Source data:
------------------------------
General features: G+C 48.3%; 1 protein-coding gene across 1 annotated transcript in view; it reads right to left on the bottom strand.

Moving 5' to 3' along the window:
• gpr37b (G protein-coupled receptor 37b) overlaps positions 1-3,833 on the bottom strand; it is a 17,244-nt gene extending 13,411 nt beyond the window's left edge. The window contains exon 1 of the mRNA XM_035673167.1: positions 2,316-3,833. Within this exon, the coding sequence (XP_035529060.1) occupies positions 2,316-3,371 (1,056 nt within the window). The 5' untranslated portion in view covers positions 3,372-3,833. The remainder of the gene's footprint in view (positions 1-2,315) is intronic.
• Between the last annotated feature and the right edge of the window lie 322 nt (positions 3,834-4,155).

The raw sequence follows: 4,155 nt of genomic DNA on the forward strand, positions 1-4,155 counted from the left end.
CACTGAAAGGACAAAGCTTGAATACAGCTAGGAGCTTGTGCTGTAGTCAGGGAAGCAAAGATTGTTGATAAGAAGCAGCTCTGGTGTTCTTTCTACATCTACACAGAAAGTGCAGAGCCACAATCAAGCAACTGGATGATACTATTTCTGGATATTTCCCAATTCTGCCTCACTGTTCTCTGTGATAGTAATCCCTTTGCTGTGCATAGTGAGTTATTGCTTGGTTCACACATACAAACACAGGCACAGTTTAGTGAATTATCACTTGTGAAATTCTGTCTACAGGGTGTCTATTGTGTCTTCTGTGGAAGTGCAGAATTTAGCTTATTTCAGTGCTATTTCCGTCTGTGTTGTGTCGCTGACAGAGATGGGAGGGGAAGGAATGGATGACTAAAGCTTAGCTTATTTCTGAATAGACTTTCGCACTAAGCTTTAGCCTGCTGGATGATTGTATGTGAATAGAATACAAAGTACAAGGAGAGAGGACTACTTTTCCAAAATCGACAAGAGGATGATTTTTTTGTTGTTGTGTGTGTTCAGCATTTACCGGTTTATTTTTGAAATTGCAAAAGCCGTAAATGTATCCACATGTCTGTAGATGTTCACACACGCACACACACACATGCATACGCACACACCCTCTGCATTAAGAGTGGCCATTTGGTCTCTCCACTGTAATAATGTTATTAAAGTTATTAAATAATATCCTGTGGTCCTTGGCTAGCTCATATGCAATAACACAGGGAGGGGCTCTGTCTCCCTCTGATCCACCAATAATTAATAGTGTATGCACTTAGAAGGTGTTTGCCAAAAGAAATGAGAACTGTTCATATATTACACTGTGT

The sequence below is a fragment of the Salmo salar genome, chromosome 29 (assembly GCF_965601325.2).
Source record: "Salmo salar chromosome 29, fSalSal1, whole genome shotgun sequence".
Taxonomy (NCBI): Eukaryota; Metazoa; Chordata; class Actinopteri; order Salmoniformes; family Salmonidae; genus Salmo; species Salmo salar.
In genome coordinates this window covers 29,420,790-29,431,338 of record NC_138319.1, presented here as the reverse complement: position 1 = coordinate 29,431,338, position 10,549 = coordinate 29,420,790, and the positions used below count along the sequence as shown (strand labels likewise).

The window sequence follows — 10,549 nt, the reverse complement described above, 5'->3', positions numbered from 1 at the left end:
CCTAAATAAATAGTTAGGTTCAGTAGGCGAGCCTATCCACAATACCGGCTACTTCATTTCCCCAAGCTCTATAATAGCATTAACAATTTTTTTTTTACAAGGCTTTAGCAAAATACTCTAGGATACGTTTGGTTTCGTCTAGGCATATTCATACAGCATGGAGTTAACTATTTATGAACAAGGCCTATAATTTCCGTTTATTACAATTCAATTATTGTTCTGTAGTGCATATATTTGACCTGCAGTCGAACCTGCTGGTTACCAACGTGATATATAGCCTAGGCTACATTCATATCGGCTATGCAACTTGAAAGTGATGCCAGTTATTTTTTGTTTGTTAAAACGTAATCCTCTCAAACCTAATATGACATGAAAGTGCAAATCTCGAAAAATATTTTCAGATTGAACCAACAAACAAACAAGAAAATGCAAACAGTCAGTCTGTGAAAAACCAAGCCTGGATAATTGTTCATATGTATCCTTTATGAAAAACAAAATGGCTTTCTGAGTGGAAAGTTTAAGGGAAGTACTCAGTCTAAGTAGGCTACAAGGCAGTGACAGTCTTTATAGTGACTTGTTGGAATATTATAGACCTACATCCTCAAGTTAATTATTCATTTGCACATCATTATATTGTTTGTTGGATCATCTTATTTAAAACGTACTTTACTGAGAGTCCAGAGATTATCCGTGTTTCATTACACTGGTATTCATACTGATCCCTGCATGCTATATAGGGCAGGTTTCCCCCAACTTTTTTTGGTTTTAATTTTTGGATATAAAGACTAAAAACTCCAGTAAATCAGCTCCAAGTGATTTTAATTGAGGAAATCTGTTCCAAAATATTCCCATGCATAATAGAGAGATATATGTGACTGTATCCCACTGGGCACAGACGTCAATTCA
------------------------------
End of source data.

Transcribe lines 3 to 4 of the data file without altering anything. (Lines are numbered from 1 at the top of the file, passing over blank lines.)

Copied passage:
• gpr37b (G protein-coupled receptor 37b) overlaps positions 1-3,833 on the bottom strand; it is a 17,244-nt gene extending 13,411 nt beyond the window's left edge. The window contains exon 1 of the mRNA XM_035673167.1: positions 2,316-3,833. Within this exon, the coding sequence (XP_035529060.1) occupies positions 2,316-3,371 (1,056 nt within the window). The 5' untranslated portion in view covers positions 3,372-3,833. The remainder of the gene's footprint in view (positions 1-2,315) is intronic.
• Between the last annotated feature and the right edge of the window lie 322 nt (positions 3,834-4,155).